Switching my Dog Menu
Introducing your dog to new food
Life is always changing, and so too are the nutritional needs of your dog.
This may be because your dog is entering a new life-stage, like moving from being a puppy to an adult, or perhaps you have adopted a new dog and are introducing him to new food. There are also health reasons for a change of diet that your vet may recommend.
Whatever the reason, there are some simple tricks you can implement to help your dog transition to a new food, and to make it an enjoyable and enriching experience for both of you. It can also be educational moment – it can encourage your dog’s natural curiosity and enthusiasm, and even help deepen the connection between the two of you.
Let’s look at the different nutritional needs for different types of dogs so you know what to feed your pet depending on his life-stage, and then we’ll look at some transition tips.
How to fit your dog’s nutritional needs
Whatever your dog’s stage in life, he needs a complete and balanced diet that is specifically tailored to him. Your vet will be the best person to discuss your dog’s nutritional needs with, but here is a quick rundown on what constitutes a complete and balanced diet for a dog’s different life-stages.
Puppies need a diet that specifically supports this period of their life when they are growing so fast. Although energy requirements do vary with breed, newly weaned puppies need approximately twice as much energy per kilogram of bodyweight compared to adult dogs. As a result, adult dog food will not meet a puppy’s nutritional requirements or support his rapid growth.
Ensuring that your puppy is fed a variety of different flavours and types of food can also be beneficial, as it may help prevent him from becoming a fussy eater as an adult. It’s a great idea to include wet and dry foods in their diet. And because of their small stomachs, you’ll need to feed your puppy more often – up to 6 meals a day!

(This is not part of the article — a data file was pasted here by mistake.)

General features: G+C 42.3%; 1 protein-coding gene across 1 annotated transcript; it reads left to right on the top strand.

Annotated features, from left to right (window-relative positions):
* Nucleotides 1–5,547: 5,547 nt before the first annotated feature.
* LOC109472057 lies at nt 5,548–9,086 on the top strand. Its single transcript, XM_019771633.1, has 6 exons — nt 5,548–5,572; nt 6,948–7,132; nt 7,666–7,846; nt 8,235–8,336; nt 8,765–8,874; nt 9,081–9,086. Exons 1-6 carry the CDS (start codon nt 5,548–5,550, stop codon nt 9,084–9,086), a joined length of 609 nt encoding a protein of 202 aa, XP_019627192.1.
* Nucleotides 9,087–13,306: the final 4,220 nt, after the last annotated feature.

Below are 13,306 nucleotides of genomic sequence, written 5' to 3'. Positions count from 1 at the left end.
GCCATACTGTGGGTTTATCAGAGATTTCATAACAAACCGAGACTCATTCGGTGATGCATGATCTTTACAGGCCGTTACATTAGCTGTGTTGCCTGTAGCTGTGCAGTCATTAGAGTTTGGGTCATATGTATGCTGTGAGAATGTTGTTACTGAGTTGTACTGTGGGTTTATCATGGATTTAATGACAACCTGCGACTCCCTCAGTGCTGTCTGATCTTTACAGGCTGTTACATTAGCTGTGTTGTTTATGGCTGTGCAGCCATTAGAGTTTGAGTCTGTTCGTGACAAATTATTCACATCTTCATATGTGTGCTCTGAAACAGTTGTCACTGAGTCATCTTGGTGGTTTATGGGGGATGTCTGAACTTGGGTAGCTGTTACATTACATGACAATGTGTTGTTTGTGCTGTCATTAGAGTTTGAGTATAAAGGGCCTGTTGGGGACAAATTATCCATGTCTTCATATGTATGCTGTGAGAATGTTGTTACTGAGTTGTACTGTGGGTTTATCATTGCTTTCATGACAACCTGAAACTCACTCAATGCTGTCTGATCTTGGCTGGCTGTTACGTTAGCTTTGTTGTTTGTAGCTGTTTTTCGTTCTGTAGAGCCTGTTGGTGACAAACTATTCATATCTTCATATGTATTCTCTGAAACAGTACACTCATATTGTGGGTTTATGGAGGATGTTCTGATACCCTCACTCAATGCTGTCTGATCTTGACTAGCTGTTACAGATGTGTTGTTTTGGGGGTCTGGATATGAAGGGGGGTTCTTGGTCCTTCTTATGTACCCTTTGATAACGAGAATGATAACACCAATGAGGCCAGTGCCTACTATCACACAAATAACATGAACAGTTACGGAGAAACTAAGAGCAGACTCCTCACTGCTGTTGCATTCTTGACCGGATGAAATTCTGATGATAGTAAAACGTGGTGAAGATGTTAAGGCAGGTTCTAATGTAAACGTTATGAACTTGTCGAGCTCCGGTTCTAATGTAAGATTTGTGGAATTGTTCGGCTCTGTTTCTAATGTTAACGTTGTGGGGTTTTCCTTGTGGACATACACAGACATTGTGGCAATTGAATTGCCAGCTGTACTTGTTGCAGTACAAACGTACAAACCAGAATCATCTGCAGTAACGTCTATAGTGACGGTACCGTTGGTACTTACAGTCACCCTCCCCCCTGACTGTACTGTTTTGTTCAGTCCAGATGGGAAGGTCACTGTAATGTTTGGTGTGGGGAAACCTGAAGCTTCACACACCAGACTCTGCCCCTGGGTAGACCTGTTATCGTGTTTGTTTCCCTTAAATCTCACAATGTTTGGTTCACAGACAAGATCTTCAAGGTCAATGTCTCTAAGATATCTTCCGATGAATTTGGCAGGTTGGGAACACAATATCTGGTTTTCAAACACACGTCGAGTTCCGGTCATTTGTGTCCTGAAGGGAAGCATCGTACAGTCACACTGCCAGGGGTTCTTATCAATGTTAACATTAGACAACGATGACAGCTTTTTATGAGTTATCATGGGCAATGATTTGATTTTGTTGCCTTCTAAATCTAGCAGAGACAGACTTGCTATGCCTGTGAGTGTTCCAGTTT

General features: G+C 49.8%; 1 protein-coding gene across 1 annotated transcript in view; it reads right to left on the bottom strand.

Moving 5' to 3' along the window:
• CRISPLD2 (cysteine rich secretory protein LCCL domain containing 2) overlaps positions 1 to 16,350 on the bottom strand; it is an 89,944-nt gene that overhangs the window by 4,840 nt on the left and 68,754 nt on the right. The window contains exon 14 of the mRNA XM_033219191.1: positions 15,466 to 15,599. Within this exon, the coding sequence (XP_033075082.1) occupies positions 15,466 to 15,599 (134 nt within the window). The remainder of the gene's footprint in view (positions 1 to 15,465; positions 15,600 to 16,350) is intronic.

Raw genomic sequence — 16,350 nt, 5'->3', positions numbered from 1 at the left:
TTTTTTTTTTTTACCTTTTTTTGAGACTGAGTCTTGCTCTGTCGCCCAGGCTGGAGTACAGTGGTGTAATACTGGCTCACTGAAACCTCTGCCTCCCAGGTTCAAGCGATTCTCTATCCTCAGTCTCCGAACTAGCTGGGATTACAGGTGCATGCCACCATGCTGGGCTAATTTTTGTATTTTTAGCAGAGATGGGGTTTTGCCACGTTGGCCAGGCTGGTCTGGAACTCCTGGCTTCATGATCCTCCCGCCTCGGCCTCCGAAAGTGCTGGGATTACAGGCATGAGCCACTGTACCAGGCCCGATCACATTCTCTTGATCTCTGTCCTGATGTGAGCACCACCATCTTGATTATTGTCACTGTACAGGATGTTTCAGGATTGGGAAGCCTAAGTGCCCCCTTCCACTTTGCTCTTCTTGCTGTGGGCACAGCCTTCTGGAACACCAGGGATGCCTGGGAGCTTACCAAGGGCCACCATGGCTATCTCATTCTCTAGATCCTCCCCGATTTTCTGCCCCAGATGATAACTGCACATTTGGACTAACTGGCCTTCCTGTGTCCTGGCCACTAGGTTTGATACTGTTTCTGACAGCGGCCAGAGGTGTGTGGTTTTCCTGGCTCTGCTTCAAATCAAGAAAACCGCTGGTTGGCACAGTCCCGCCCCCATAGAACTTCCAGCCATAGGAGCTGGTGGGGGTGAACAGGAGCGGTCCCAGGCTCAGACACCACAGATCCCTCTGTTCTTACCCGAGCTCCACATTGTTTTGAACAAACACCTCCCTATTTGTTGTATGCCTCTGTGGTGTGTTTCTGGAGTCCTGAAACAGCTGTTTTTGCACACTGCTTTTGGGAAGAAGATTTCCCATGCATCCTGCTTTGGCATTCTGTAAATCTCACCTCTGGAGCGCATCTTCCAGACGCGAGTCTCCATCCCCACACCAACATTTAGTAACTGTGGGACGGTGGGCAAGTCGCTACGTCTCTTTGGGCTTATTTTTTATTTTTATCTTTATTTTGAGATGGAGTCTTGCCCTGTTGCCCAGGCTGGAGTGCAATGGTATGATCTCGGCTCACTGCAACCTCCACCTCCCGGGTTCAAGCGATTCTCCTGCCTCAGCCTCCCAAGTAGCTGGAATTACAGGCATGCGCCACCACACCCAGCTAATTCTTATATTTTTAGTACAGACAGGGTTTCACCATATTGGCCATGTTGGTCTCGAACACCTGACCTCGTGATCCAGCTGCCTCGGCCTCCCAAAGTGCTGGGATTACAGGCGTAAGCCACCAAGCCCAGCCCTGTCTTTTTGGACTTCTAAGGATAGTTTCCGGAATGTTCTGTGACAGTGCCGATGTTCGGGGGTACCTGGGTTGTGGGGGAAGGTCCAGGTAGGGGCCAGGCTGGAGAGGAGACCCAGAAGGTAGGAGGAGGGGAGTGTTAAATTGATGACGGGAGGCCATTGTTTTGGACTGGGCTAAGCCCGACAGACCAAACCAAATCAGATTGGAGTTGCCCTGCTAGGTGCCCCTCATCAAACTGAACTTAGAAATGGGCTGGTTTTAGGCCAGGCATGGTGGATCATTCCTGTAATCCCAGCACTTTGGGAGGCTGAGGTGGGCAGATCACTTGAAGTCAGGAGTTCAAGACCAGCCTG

Adult dogs have stopped growing but they still need a complete and balanced diet that contains all the required nutrients in the right amounts. It should be designed to meet their energy requirements and lifestyle, and tailored to their life-stage. This is particularly important around life events such as neutering, pregnancy or lactation.
Unlike a puppy, your adult dog doesn’t need as many meals a day – two is enough. If your dog is an enthusiastic eater, he might benefit from a mix of wet and dry foods. For instance, wet food is far less calorie dense than dry food, so you can increase your dog’s portion without increasing his calorie intake. In any case, before making any change in your dog’s diet, we recommend you talk to your vet.
Large breed dogs and senior dogs also need diets that are tailored to suit them.
The diet for large breeds, should take into consideration their size, age, lifestyle and life-stage. It should be formulated particularly to support joint health and a healthy bodyweight.
Senior dogs generally have lower energy requirements than young dogs, so they need fewer calories in their diet. Of course, the requirements of your older dog will be dependent on their specific lifestyle too. Older dogs that still enjoy long walks and are very active will need more energy than dogs that have become more sedentary in their older age.
Whatever your dog’s life-stage, it’s important that your dog’s food is palatable - uneaten food obviously has no nutritional value!